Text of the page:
Here is a TechJunkie article offering a quick explanation of MAC addresses sums. All you need to know for now is that each device has its own unique number which is used to identify it on the local network, which is your WiFi network in this case.

You can find the MAC address of all your computers, compare them to the list, then see if there are any devices on the list that you don't recognize as belonging to an authorized network user.

If you're having trouble identifying all the devices listed, turn off your devices or refresh the map. It is a process of elimination. Don't forget to include smart TVs and any other devices connected to your WiFi such as Roku players or Amazon Echos.

If all that messing around with the MAC address and router management pages is a little out of your technical comfort zone, don't worry. There are some great third-party tools out there that will help you get the job done.

F-Secure Router Checker

One such great tool is the F-Secure Router Checker. It is a free and quick solution to see if your router has been hacked or not.

Simply go to the website, select the blue "Check your router" button and let the website do its thing. It will assess all vulnerabilities in your router and notify you.

The WiFi Inspector

Another route is to download WiFi Inspector, a Google Play app that scans your WiFi network and tells you which devices are using it. This is a good way to identify devices accessing your network.


A simple and great tool to use to analyze a WiFi network is ZMap. Although it currently only works on MacOS, Linux, and BSD, ZMap is an easy-to-use tool that provides plenty of features and a graphical interface to make it simple to understand. Windows users don't worry, you can easily run ZMap in a virtual machine.

Often touted as the teacher of NMap, ZMap is a program you want to have in your virtual tool belt.

Secure your WiFi network against intruders

What to do if you identify someone who is using your WiFi network without your permission? The first step is to delete them, then make sure they can't do it again.

The instructions below are tested using a Linksys Smart Router. Your router may differ slightly and use different terminology. Simply adapt the following instructions to your specific model.

  1. Log in to your router and access the administration interface.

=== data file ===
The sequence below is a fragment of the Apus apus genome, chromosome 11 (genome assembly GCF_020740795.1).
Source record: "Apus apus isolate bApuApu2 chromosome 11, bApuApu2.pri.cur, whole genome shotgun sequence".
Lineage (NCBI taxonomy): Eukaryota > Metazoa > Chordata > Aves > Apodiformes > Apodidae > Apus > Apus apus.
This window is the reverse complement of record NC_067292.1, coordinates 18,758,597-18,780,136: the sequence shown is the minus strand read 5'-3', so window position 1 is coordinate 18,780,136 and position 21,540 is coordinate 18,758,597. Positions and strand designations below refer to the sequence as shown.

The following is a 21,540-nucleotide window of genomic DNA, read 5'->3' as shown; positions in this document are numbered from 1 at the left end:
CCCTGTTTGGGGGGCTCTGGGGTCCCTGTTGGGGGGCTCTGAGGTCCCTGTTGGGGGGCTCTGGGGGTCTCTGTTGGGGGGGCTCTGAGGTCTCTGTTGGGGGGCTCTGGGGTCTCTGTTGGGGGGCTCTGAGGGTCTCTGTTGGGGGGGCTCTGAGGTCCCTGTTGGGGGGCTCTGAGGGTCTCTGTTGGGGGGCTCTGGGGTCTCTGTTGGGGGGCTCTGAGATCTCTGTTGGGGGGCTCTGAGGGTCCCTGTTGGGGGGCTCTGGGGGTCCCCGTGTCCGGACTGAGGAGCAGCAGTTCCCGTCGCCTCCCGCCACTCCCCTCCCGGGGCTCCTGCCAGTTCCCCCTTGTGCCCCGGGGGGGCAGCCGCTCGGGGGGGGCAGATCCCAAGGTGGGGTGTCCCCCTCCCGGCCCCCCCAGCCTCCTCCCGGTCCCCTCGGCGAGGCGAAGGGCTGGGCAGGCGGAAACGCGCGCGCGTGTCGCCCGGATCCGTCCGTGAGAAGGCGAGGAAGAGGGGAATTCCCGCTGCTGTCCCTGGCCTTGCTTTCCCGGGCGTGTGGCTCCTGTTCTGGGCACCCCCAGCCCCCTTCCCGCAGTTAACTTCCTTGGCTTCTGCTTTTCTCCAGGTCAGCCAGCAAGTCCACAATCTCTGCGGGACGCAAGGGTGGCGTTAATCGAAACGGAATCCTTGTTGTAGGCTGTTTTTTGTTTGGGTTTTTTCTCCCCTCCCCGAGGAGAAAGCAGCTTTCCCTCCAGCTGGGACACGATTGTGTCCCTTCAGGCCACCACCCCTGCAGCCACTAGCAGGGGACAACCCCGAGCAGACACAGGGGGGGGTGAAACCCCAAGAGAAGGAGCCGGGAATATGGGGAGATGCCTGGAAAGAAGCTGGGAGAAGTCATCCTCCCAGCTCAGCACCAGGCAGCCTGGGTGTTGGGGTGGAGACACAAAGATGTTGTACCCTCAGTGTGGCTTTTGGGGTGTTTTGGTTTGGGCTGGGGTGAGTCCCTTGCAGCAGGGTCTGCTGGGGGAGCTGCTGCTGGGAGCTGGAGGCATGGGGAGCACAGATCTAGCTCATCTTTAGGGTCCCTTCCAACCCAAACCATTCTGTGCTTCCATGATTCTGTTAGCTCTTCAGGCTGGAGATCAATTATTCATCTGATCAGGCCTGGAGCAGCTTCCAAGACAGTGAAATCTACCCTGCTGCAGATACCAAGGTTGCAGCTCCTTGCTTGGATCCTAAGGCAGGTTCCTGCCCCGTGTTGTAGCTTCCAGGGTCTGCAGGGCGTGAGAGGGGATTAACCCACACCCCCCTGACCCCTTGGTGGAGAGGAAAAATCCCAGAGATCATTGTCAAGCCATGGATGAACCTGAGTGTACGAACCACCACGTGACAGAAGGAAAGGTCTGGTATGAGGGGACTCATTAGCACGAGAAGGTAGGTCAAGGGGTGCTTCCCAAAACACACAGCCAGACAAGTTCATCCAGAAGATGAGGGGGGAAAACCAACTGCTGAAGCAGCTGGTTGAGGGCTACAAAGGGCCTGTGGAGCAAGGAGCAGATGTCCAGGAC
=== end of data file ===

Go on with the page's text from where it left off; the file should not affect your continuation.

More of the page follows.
2. Select the wireless part of the interface or search for the guest network.
  3. Disable the Guest network unless you specifically use it.
  4. Disable wireless. On a Linksys router, this is a toggle. This will knock everyone off your WiFi, so let everyone know ahead of time.
  5. Select WPA2 as the wireless security mode if it is not already selected. This is the best option for most users.
  6. Change the wireless access password and save the changes.
  7. Enable wireless again.
  8. Change the password on all devices that connect to WiFi.

If your router does not support WPA2, you must upgrade; it is the de facto standard for wireless security. To learn more about choosing the right router, please see this TechJunkie article on how to buy the right router for your needs.

Change the password to something as difficult as possible while still being able to remember it. Mix upper and lower case letters and numbers. If your router allows it, add a special character or two for good measure.

Additional Wi-Fi Security Measures

Additional steps you can take include disabling WiFi Protected Setup and upgrading the router firmware. There should be a setting in the wireless part of your router that disables WPS. This is a known vulnerability in shared properties, dorms, or other places where you don't control who comes and goes. Disable it to prevent people from authenticating to your network if they have physical access to the router hardware.

Upgrading router firmware allows your router to benefit from any patches or security patches. The recent KRACK vulnerability is a good example of this, it found a weakness in WPA2 which was quickly fixed. Only a router firmware update can fully protect you, so allow automatic updates on your router if possible, otherwise check for updates regularly.

These are the basics to check if someone is using your WiFi and how to prevent them from doing so again. Do you know of any other ways to achieve this goal? If so, share them with us in the comments below!